Cat cages in cat shelters don’t seem to contain places in which to hide

I think that everyone involved in some way with cat rescue realises that rescue cats in cat shelters, held in relatively small cages, suffer stress to varying degrees dependent upon the individual cat and the length of confinement.

Under the circumstances many cats reduce the amount of self-maintenance that they engage in. They are more likely to become ill. Some cats attempt to hide. When observed by humans they may disrupt their environment by, for example, tearing up their bedding and overturning food and water bowls.

It is presumed that this behaviour is driven by attempts to create an enclosed space in which to hide.

On the Internet, if you search for images of cats in cages at shelters, such as the one illustrating this page, usually you do not see a place to hide within a cage. Why is this?

A number of studies have shown that providing cats with a hiding place within their confined and temporary home significantly reduces behavioural measures of stress.

When the housing is “group-housing” cats that are targets of aggression tend to hide. They are unable to disperse because of the confined space in which they find themselves. Hiding places are important under these circumstances.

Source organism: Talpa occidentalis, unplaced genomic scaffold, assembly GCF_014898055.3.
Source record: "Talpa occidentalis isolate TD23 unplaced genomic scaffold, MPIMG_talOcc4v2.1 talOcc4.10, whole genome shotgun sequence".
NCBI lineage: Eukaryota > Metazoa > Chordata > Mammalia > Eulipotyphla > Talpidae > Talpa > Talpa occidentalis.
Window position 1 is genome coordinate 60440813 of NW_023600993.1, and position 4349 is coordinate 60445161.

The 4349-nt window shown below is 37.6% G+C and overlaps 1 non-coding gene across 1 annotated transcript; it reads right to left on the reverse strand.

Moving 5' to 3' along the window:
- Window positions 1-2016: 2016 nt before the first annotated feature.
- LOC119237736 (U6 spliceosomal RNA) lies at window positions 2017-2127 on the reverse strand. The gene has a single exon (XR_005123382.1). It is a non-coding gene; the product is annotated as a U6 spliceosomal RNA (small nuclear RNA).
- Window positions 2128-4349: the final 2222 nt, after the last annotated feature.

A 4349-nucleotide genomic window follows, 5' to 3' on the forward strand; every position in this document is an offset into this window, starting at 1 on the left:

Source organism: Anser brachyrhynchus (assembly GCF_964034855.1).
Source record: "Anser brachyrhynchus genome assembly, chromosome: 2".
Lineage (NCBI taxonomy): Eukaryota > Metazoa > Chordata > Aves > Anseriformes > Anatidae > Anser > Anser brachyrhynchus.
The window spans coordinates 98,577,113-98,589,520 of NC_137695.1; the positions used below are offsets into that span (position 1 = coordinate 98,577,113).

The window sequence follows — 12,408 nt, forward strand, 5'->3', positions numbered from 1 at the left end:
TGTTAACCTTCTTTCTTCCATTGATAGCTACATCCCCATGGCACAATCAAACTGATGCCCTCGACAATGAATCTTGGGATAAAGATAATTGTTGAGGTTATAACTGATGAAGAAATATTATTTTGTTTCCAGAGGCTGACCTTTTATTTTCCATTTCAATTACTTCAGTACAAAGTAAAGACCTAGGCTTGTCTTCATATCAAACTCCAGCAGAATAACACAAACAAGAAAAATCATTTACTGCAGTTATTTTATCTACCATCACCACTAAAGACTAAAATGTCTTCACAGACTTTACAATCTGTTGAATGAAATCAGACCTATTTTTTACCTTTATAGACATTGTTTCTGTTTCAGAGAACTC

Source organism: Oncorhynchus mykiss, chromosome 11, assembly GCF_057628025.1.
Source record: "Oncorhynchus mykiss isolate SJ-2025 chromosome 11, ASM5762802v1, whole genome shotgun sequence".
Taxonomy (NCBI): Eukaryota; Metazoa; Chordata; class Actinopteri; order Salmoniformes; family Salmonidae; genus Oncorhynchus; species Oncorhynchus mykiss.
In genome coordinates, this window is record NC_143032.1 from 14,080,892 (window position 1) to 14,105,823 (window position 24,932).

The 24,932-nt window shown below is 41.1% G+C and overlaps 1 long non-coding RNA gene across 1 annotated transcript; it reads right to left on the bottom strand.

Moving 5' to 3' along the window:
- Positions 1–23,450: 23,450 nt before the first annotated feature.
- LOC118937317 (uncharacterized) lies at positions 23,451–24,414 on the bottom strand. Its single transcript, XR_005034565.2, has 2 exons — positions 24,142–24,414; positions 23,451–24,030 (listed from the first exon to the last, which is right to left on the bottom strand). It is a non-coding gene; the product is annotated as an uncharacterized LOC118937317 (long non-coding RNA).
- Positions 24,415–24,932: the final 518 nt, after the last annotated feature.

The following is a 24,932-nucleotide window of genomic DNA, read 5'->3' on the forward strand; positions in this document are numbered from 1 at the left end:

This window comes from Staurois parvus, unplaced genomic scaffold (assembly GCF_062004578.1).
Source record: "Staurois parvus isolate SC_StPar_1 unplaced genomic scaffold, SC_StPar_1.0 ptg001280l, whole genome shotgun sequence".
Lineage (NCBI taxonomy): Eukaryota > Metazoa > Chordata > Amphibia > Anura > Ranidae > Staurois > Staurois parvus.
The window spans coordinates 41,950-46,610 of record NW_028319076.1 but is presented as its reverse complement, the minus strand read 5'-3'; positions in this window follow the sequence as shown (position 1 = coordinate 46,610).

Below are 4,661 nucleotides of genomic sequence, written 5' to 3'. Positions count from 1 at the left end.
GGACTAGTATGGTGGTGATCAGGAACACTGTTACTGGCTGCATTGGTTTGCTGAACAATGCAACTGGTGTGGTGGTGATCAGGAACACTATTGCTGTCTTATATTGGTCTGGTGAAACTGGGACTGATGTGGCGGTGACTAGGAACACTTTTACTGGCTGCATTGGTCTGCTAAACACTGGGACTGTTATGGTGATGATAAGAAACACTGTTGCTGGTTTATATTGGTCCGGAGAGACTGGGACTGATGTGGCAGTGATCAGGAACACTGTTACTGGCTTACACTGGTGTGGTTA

I would hope that somebody visiting this site can explain to me why it is that cat cages at cat shelters frequently do not contain a place to hide. Perhaps the illustrations that I have been looking at are not representative of modern shelters.

4 thoughts on “Cat cages in cat shelters don’t seem to contain places in which to hide”

  1. That’s a sad but interesting point. Would it help to partially cover the front of the cages? That way the cat could “hide” behind the cover but viewers could peek in.

  2. Practically speaking it probably has to do with space. When you’re trying to shelter as many cats as space allows, you may not be thinking about places to hide.

    The shelter I worked at, gave cats who could get along with a few others, a couple of hours in our lunch room. Someone was assigned to be there to play with, cuddle, and generally supervise. This gave the cats several places to hide, windows to look out, and a cat tree or two, many toys, and catnip. Kittens got their play dates in our bathrooms.(with lids down)


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